Frank R. James entered a Brooklyn subway station early Tuesday morning with an “entirely premeditated” plan to unleash a barrage of bullets into a car of commuters, an attack that federal prosecutors said in a Thursday court filing could have ended in a slaughter.
Mr. James, 62, is expected to appear in federal court in Brooklyn on Thursday, the first major step in a case that has shocked New Yorkers, a bloody shooting on a subway train that prosecutors said injured at least 30 people as smoke filled the car, gunfire broke out and chaos erupted.
The shooting represented the worst crime on New York’s public-transit system in nearly four decades. And it appeared that Mr. James was well prepared to evade capture, the filing said. He arrived at the subway station in the Sunset Park neighborhood in a disguise: a yellow hard hat and orange workman’s jacket with reflective tape, according to the court papers.
On the train, he fired “approximately 33 rounds in cold blood at terrified passengers who had nowhere to run and nowhere to hide,” federal prosecutors wrote. “Numerous passengers could have been killed.”
Mr. James is charged with carrying out a terrorist attack on a mass transit system, and faces up to life in prison if convicted. A court-appointed lawyer for Mr. James did not immediately respond to requests for comment.
Thursday’s filing asks a magistrate judge to detain Mr. James pending trial, citing his “severe and ongoing risk to the community.” Federal prosecutors said that while Mr. James’s lengthy arrest record — nearly a dozen low-level offenses, including reckless endangerment, larceny and trespassing — might seem “unremarkable,” it paints “a picture of a person with a penchant for defying authority and who is unable or unwilling to conform his conduct to law.”
The court papers offered clues about how the government planned to address the attack; the gunman’s motive remains an unanswered question, though Mr. James posted many videos on social media recording his furious complaints on a wide variety of topics.
It also remained unclear why a train line that cuts through immigrant-heavy neighborhoods in Brooklyn, like Sunset Park, a home to immigrants from many Asian and Latin American countries, became the target of a brutal shooting. And it was uncertain what Mr. James did between the time of the attack and his capture the next day.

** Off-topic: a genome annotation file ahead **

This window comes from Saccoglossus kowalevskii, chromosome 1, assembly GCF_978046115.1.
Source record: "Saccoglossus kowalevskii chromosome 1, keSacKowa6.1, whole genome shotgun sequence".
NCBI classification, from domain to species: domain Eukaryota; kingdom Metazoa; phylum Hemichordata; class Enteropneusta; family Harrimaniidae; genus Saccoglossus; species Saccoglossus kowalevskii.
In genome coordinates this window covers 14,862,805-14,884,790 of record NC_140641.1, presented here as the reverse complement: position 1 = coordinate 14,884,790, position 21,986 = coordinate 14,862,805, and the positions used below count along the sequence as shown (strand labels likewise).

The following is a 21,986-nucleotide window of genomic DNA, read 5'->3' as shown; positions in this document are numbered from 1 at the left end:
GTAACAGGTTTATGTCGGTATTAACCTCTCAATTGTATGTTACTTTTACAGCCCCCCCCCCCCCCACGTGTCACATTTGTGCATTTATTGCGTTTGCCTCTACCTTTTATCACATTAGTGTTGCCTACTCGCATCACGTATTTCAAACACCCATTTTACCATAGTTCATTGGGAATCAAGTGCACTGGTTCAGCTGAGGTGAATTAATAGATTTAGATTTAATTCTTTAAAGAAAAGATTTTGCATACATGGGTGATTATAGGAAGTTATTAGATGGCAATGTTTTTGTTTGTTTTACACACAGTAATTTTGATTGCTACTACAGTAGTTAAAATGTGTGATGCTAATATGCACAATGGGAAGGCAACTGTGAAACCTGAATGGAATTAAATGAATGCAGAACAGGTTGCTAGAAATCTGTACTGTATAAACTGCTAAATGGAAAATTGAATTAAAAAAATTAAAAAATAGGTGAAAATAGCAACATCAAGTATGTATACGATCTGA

In the hours after the shooting, the police discovered a collection of belongings on the train, including a Glock 9-millimeter handgun, three ammunition magazines and a credit card with Mr. James’s name on it. They also found ammunition and other weapons in a storage unit and apartment rented by Mr. James, prosecutors noted.
He was captured by the authorities on Wednesday afternoon, near a McDonald’s in the East Village, about 29 hours into an expansive manhunt that featured several federal and state agencies and hundreds of officers.
The arrest took place without a struggle as a rush of calls, videos and tweets poured in from New Yorkers saying they had helped identify him or had spotted him before his arrest. Mr. James, too, may have called a police tip line to report himself, according to at least two law enforcement officials with knowledge of the investigation.
The shooting arrived at a tense moment for New Yorkers, as the city attempts to contain a spate of violent crimes and rebuild civic life reordered by the pandemic. Other high-profile attacks in the subways present a daunting obstacle to restoring former ridership levels on a system that is key to the city’s economy.